It's the last thing you'd think about in the summer, but the industry can thank German supplier Robert Bosch for the technology that changed the way people start their vehicles.
On a wintry morning, you no longer have to pump your accelerator or pull a choke knob to get fuel to the engine.
Bosch eliminated that need in 1967 when it introduced what would become the first successful mass-produced electronic fuel injection system for gasoline engines. It first appeared on the 1967 Volkswagen 1600.
The technology replaced mechanical fuel injection systems. These pumped a steady stream of gasoline into the engine, which mixed with the air and fired the spark plugs. These systems wasted fuel and energy.
Bosch's first electronic fuel injection system, called Jetronic, was based in part on technology developed by Bendix Corp. It used an early computer and sensors to measure airflow and air temperature. Based on those measurements, it adjusted the amount of fuel delivered. For example, denser air needs less fuel.
So the newer system enabled the engine to develop more power, improve fuel economy and produce lower emissions.
Jetronic gained a reputation for reliability. By the mid-1980s, virtually every European carmaker had Bosch's electronic fuel injection system or its parts in nearly all their vehicles.
But there was room for improvement. In 1979, Bosch introduced the next generation of Jetronic, called Motronic. It tied the ignition and gasoline injection into one central control unit.
In 1995, Bosch introduced electronic throttle control, which it called e-gas. E-gas better controlled airflow and allowed the throttle system to send signals to the fuel, air and ignition systems.
E-gas was the first real drive-by-wire system, says Bob Rivard, vice president of marketing and advanced technologies for Bosch's North American unit, Robert Bosch Corp.
Then in 2000, Bosch introduced its first gasoline direct injection system, on the Volkswagen Lupo.
While other fuel injection systems put fuel near each cylinder's intake port -- called port fuel injection -- gasoline direct injection systems place gasoline directly into each cylinder.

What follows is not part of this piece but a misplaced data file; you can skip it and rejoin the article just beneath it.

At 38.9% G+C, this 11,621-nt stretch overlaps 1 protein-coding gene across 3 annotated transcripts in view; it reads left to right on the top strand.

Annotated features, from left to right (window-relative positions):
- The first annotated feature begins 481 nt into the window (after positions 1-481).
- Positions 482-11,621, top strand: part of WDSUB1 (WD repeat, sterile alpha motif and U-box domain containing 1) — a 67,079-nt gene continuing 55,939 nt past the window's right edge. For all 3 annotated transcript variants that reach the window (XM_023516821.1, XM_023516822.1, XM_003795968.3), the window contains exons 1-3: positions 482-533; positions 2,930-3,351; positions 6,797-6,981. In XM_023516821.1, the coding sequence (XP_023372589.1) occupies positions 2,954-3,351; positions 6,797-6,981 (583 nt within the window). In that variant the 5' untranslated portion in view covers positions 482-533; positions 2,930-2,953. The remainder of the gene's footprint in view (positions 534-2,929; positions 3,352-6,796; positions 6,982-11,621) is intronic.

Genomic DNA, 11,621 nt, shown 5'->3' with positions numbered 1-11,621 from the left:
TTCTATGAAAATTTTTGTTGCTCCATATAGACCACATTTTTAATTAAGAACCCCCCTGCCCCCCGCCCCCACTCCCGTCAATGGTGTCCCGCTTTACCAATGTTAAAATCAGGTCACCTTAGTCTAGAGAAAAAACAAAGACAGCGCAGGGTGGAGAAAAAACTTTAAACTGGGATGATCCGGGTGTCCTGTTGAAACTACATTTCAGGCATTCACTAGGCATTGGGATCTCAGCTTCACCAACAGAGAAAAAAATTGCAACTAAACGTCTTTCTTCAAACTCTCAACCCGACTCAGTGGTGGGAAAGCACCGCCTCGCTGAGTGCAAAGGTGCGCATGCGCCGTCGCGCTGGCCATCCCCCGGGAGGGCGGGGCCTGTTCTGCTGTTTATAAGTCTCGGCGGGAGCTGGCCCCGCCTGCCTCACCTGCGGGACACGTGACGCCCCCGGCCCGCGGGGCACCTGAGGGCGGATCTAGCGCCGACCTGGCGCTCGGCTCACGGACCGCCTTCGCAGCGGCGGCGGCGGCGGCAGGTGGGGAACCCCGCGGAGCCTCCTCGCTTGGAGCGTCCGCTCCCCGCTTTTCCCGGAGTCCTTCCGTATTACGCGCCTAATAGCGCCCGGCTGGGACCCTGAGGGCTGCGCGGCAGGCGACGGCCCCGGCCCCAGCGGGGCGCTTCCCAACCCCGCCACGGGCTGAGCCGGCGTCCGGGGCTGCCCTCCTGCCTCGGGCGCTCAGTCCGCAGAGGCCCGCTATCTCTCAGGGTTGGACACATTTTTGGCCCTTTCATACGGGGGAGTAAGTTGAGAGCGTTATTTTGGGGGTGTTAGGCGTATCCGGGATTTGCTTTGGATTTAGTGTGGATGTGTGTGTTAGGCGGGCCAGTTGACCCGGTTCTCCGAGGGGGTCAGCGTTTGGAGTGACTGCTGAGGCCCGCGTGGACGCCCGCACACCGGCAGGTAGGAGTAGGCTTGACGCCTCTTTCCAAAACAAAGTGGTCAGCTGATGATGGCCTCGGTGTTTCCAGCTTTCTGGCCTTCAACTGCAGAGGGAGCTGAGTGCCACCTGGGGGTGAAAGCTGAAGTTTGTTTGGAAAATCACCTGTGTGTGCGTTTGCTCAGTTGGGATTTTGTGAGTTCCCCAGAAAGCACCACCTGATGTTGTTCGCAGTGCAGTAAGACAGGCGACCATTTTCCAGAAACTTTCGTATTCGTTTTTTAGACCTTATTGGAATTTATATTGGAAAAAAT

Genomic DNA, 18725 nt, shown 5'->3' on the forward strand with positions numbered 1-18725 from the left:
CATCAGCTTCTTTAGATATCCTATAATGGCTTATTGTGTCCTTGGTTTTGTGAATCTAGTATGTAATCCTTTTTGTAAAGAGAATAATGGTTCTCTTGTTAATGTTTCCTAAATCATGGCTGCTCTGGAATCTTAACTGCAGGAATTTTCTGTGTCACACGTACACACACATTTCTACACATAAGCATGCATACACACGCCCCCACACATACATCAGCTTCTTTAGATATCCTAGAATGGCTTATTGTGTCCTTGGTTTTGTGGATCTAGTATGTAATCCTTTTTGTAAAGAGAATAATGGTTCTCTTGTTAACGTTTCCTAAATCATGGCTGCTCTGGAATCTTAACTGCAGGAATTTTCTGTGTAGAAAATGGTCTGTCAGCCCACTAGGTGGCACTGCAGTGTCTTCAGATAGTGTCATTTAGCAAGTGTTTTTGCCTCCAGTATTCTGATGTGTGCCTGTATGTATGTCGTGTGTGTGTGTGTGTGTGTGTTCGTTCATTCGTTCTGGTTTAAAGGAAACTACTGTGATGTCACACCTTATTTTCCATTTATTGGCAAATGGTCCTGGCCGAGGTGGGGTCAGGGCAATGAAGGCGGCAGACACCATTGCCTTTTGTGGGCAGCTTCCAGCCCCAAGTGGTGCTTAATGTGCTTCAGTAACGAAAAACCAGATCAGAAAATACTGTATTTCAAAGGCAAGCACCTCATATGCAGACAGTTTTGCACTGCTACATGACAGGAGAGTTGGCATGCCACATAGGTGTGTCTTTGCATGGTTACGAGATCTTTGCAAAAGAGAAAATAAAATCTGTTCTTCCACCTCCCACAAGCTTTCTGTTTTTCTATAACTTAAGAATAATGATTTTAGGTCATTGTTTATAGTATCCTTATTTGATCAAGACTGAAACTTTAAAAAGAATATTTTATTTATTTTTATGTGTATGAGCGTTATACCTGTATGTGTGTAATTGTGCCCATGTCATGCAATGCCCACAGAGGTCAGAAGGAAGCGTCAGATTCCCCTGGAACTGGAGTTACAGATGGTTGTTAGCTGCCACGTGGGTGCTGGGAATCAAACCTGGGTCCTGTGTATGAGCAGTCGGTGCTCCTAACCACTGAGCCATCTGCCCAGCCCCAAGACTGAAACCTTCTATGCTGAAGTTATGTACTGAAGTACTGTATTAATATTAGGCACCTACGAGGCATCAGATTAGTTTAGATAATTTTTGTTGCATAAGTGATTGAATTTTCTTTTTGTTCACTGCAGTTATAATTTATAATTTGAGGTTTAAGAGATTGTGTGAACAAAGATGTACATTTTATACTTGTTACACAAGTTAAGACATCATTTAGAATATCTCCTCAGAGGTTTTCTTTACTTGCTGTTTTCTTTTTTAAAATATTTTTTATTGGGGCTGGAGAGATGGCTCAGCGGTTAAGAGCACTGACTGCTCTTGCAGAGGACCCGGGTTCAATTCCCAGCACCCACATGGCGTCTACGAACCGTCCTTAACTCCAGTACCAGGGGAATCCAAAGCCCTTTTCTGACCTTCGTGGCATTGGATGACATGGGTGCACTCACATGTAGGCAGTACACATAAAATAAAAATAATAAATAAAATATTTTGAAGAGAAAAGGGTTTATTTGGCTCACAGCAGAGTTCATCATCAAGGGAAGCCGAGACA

But gasoline direct injection, or GDI, has been slow to take off.
"GDI by its nature is more expensive; it has a more sophisticated calibration process," Rivard says. "And the first system did not deliver on the promised fuel economy."
Gasoline direct injection also can increase emissions, such as nitrogen oxides, commonly known as NOx, and hydrocarbons.
But the evolution will continue -- from Bosch and competitors, including Siemens VDO Automotive, Delphi Corp. and Denso Corp.
Bosch, which is a bigger player in diesel than in gasoline globally, expects to produce a common controller for diesel and gasoline injection systems within a few years. Visteon Corp. and Motorola Inc. supply electronic controllers as well.
Rivard predicts that the industry will atomize gasoline more efficiently. "One of the continuing advancements is to make the droplet size smaller. Instead of injecting through one big hole the size of a pencil head, do four or five small holes to better control the pressure, flow, speed of response," he says.
"It's something we do in diesel today. Instead of one injection per cylinder stroke, in diesel we do multiple injections -- very small, fast pulses."
– Richard Truett contributed